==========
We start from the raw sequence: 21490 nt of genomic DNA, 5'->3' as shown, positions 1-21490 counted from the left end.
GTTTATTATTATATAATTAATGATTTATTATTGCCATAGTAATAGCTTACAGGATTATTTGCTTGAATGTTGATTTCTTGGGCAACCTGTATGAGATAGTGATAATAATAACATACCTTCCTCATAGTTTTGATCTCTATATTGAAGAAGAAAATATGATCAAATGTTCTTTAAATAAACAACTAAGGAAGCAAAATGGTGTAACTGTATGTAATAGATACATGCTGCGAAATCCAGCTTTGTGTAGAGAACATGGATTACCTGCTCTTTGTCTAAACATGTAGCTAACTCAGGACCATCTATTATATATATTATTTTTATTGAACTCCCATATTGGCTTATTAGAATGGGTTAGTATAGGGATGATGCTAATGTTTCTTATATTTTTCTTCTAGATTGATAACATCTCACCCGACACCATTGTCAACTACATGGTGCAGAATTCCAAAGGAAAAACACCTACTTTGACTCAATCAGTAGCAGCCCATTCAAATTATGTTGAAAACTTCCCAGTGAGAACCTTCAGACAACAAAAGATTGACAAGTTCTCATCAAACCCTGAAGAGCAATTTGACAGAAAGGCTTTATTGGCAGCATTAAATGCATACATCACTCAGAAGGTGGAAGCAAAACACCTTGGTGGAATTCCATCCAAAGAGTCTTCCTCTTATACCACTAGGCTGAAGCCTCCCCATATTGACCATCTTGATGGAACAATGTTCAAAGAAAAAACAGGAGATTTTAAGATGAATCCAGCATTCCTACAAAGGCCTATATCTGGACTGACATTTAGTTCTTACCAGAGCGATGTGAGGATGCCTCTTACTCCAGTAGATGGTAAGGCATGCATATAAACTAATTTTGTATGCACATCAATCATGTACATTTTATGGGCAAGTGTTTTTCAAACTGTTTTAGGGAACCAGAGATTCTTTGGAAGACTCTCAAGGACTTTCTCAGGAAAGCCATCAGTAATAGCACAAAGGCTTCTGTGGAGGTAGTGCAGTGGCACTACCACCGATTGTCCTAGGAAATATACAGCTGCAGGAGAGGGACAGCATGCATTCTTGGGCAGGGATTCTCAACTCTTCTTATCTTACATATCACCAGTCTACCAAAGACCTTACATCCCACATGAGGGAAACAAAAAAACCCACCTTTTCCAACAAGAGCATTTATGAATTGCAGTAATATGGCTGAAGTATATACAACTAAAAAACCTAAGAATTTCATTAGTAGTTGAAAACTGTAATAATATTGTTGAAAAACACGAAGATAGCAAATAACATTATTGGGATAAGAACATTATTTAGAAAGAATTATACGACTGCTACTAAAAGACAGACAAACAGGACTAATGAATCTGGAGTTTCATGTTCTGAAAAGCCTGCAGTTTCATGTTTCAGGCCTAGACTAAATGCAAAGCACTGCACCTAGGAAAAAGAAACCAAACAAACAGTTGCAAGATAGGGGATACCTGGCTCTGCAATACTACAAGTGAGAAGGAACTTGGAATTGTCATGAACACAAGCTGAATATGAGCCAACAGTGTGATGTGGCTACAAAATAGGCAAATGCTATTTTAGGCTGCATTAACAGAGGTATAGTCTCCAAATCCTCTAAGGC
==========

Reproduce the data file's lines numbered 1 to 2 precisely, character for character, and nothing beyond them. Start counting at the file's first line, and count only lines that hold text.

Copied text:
We start from the raw sequence: 21490 nt of genomic DNA, 5'->3' as shown, positions 1-21490 counted from the left end.
GTTTATTATTATATAATTAATGATTTATTATTGCCATAGTAATAGCTTACAGGATTATTTGCTTGAATGTTGATTTCTTGGGCAACCTGTATGAGATAGTGATAATAATAACATACCTTCCTCATAGTTTTGATCTCTATATTGAAGAAGAAAATATGATCAAATGTTCTTTAAATAAACAACTAAGGAAGCAAAATGGTGTAACTGTATGTAATAGATACATGCTGCGAAATCCAGCTTTGTGTAGAGAACATGGATTACCTGCTCTTTGTCTAAACATGTAGCTAACTCAGGACCATCTATTATATATATTATTTTTATTGAACTCCCATATTGGCTTATTAGAATGGGTTAGTATAGGGATGATGCTAATGTTTCTTATATTTTTCTTCTAGATTGATAACATCTCACCCGACACCATTGTCAACTACATGGTGCAGAATTCCAAAGGAAAAACACCTACTTTGACTCAATCAGTAGCAGCCCATTCAAATTATGTTGAAAACTTCCCAGTGAGAACCTTCAGACAACAAAAGATTGACAAGTTCTCATCAAACCCTGAAGAGCAATTTGACAGAAAGGCTTTATTGGCAGCATTAAATGCATACATCACTCAGAAGGTGGAAGCAAAACACCTTGGTGGAATTCCATCCAAAGAGTCTTCCTCTTATACCACTAGGCTGAAGCCTCCCCATATTGACCATCTTGATGGAACAATGTTCAAAGAAAAAACAGGAGATTTTAAGATGAATCCAGCATTCCTACAAAGGCCTATATCTGGACTGACATTTAGTTCTTACCAGAGCGATGTGAGGATGCCTCTTACTCCAGTAGATGGTAAGGCATGCATATAAACTAATTTTGTATGCACATCAATCATGTACATTTTATGGGCAAGTGTTTTTCAAACTGTTTTAGGGAACCAGAGATTCTTTGGAAGACTCTCAAGGACTTTCTCAGGAAAGCCATCAGTAATAGCACAAAGGCTTCTGTGGAGGTAGTGCAGTGGCACTACCACCGATTGTCCTAGGAAATATACAGCTGCAGGAGAGGGACAGCATGCATTCTTGGGCAGGGATTCTCAACTCTTCTTATCTTACATATCACCAGTCTACCAAAGACCTTACATCCCACATGAGGGAAACAAAAAAACCCACCTTTTCCAACAAGAGCATTTATGAATTGCAGTAATATGGCTGAAGTATATACAACTAAAAAACCTAAGAATTTCATTAGTAGTTGAAAACTGTAATAATATTGTTGAAAAACACGAAGATAGCAAATAACATTATTGGGATAAGAACATTATTTAGAAAGAATTATACGACTGCTACTAAAAGACAGACAAACAGGACTAATGAATCTGGAGTTTCATGTTCTGAAAAGCCTGCAGTTTCATGTTTCAGGCCTAGACTAAATGCAAAGCACTGCACCTAGGAAAAAGAAACCAAACAAACAGTTGCAAGATAGGGGATACCTGGCTCTGCAATACTACAAGTGAGAAGGAACTTGGAATTGTCATGAACACAAGCTGAATATGAGCCAACAGTGTGATGTGGCTACAAAATAGGCAAATGCTATTTTAGGCTGCATTAACAGAGGTATAGTCTCCAAATCCTCTAAGGC